OP-ED Aleppo needs action, not words

A Syrian civilian is loaded into a bus by members of the Syrian Arab Red Crescent at a makeshift shelter in Jibrin, on the eastern outskirts of Aleppo, Dec. 22, 2016. (George Ourfalian/AFP/Getty Images)


Steven B. Nasatir
Steven B. Nasatir

(JTA) — Aleppo, one of the world’s oldest cities and Syria’s largest metropolis, is synonymous with one of humanity’s cruelest conflicts — now surpassing the siege of Sarajevo as the deadliest and longest-running battle for a city in our time.

With an estimated 31,000 deaths, the battle for Aleppo has taken more than double the lives lost in Sarajevo. With total Syrian civilian deaths over the past five years reportedly totaling some 450,000, including 50,000 children, the latest atrocities in Aleppo write another dreadful lament in the 21st-century dirge of savagery and indifference.

The world has failed to stop the carnage and the suffering, let alone adequately condemn it. Witness the morally bankrupt record of the U.N. General Assembly, which singled out Israel 20 times — and Syria just once — in 2016. Ironically this comes at a time when the people and government of Israel not only have spoken out, but have contributed significantly to aid Syrian victims, despite the history of enmity between the two countries.

In Israel, in Chicago, and in Jewish communities and federations elsewhere, indifference to the suffering of innocents is not an option. Through our Aleppo Assistance Fund, members of our community have an opportunity to respond through a Jewish lens. Contributions go to the national American Jewish Coalition for Disaster Relief, of which our federation is a member. During the past three years, the coalition has provided nearly $2 million of humanitarian aid to Syrians, reaching hundreds of thousands of people with medical supplies and assistance, especially for women and children with severe medical conditions due to abuse, torture or mutilation, and worse.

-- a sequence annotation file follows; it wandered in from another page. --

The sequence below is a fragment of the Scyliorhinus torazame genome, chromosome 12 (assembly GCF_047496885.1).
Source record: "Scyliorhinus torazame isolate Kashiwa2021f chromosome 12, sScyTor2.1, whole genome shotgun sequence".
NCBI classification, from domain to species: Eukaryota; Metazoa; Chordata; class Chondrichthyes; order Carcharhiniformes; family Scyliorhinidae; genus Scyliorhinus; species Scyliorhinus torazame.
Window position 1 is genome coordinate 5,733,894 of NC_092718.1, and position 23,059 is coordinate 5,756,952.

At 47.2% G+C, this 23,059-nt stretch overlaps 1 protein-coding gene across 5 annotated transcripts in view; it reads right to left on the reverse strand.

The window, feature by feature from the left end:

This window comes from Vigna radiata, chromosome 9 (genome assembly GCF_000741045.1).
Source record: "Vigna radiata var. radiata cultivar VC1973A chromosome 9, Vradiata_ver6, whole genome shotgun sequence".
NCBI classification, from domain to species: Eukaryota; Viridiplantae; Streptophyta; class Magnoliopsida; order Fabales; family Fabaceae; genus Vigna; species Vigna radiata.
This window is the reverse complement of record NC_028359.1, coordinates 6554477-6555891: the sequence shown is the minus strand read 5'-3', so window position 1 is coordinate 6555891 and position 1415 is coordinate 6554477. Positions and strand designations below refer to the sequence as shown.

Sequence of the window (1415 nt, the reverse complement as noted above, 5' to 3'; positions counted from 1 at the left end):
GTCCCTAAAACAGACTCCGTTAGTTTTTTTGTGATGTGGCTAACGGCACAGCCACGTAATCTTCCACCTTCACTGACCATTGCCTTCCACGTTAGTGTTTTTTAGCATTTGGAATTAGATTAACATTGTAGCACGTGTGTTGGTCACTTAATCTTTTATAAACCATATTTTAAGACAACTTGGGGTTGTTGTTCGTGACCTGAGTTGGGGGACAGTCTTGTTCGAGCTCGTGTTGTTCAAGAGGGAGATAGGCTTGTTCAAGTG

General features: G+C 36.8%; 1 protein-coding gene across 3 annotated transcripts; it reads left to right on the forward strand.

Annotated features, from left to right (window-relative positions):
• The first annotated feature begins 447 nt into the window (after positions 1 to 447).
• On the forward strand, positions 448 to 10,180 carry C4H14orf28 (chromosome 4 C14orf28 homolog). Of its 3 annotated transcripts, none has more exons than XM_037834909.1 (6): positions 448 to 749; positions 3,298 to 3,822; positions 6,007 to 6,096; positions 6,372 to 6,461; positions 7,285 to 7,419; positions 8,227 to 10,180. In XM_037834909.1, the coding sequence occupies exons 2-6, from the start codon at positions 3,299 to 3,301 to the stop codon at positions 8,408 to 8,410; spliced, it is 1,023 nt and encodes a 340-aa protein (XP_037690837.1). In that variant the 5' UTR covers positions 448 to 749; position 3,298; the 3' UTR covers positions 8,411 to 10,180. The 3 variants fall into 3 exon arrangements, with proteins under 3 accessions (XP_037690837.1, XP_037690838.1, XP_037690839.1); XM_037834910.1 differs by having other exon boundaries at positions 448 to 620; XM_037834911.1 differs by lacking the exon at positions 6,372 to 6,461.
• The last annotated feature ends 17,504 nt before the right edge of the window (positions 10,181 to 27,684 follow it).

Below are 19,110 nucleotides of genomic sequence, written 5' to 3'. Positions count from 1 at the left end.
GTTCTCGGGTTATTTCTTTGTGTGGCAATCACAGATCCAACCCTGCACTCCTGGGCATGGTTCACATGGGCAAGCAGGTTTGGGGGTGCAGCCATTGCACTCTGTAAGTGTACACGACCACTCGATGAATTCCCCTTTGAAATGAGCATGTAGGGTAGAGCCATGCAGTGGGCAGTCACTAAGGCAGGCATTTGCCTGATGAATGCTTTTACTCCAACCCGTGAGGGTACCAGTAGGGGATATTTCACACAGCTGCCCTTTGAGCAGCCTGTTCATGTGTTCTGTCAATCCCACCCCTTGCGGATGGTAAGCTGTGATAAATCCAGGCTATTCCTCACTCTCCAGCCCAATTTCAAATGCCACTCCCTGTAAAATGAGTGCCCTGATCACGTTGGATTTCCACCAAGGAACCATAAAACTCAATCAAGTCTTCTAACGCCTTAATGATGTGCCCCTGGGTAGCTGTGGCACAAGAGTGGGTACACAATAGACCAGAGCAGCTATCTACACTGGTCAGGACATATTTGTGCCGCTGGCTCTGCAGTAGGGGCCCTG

Locally, during the past few years, our federation has fostered relationships and provided educational programs with key Chicago Syrian community organizations. Everyone recognizes that the humanitarian catastrophe transcends political differences. Both Jews and Syrians hope this shared humanitarian concern for innocent civilians can pave the way for improved relations. The Syrian community recognizes and sincerely appreciates the Jewish response to this crisis.

We are heartened but not surprised by these developments. The Israeli government and Israel Defense Forces — most notably the IDF Medical Corps — continue to aid wounded civilians in the field, transferring many to Israeli hospitals. In addition, Israelis have launched grassroots efforts, such as the Just Beyond the Border crowdfunding campaign, to send emergency supplies and other aid to children in Syria. We are inspired by their actions.

During this dark time, Hanukkah brings its distinct message of perseverance and hope. We have a special Jewish obligation to bring light. As individuals, we do this through tzedakah, righteous giving. We do this by helping to bring food, medical care, shelter and other forms of relief to victims of war, terrorism and natural disaster.

The Torah teaches that in any situation of human suffering there are three parties: the oppressed, the oppressors and the indifferent. The indifferent, those who stand on the sidelines with folded arms, are allies of the oppressors. Our deep Jewish memory of persecution compels us to heed the command of the Torah not to join the tribe of folded arms, not to stand silent while the blood of our fellow humans is shed.

At a time in our country and community of overheated political rhetoric coming from all sides, with calls to federations for public statements on all sorts of issues, it is important that we come forward and announce: Enough with requests for political statements that divide a community — more important is to watch what we do. Doing for others — together — is the foundation of a strong and united community. Especially now, as we prepare to celebrate Hanukkah, we know that to ease someone’s suffering brings light and turns away evil.

Steven B. Nasatir is president of the Jewish United Fund/Jewish Federation of Metropolitan Chicago.